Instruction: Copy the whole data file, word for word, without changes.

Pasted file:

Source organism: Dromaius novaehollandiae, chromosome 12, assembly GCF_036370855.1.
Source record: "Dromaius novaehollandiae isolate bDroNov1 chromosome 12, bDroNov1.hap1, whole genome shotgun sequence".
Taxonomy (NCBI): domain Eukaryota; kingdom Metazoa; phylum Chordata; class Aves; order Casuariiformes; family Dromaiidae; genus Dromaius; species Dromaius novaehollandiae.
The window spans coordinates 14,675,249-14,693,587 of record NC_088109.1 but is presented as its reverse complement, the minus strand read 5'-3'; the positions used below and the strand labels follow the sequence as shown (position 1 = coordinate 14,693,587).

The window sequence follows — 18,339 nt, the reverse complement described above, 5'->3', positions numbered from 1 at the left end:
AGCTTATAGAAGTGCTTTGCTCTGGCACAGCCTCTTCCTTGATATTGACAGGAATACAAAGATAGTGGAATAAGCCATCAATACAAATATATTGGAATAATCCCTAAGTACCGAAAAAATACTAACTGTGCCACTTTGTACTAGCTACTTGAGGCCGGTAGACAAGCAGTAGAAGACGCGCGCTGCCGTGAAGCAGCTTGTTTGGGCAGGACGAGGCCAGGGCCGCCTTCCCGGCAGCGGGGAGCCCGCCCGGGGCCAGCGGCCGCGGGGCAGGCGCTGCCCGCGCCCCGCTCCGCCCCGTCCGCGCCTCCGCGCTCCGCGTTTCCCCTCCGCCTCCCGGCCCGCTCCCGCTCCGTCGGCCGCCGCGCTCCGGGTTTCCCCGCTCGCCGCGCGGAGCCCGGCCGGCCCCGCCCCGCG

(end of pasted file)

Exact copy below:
Source organism: Dromaius novaehollandiae, chromosome 12, assembly GCF_036370855.1.
Source record: "Dromaius novaehollandiae isolate bDroNov1 chromosome 12, bDroNov1.hap1, whole genome shotgun sequence".
Taxonomy (NCBI): domain Eukaryota; kingdom Metazoa; phylum Chordata; class Aves; order Casuariiformes; family Dromaiidae; genus Dromaius; species Dromaius novaehollandiae.
The window spans coordinates 14,675,249-14,693,587 of record NC_088109.1 but is presented as its reverse complement, the minus strand read 5'-3'; the positions used below and the strand labels follow the sequence as shown (position 1 = coordinate 14,693,587).

The window sequence follows — 18,339 nt, the reverse complement described above, 5'->3', positions numbered from 1 at the left end:
AGCTTATAGAAGTGCTTTGCTCTGGCACAGCCTCTTCCTTGATATTGACAGGAATACAAAGATAGTGGAATAAGCCATCAATACAAATATATTGGAATAATCCCTAAGTACCGAAAAAATACTAACTGTGCCACTTTGTACTAGCTACTTGAGGCCGGTAGACAAGCAGTAGAAGACGCGCGCTGCCGTGAAGCAGCTTGTTTGGGCAGGACGAGGCCAGGGCCGCCTTCCCGGCAGCGGGGAGCCCGCCCGGGGCCAGCGGCCGCGGGGCAGGCGCTGCCCGCGCCCCGCTCCGCCCCGTCCGCGCCTCCGCGCTCCGCGTTTCCCCTCCGCCTCCCGGCCCGCTCCCGCTCCGTCGGCCGCCGCGCTCCGGGTTTCCCCGCTCGCCGCGCGGAGCCCGGCCGGCCCCGCCCCGCG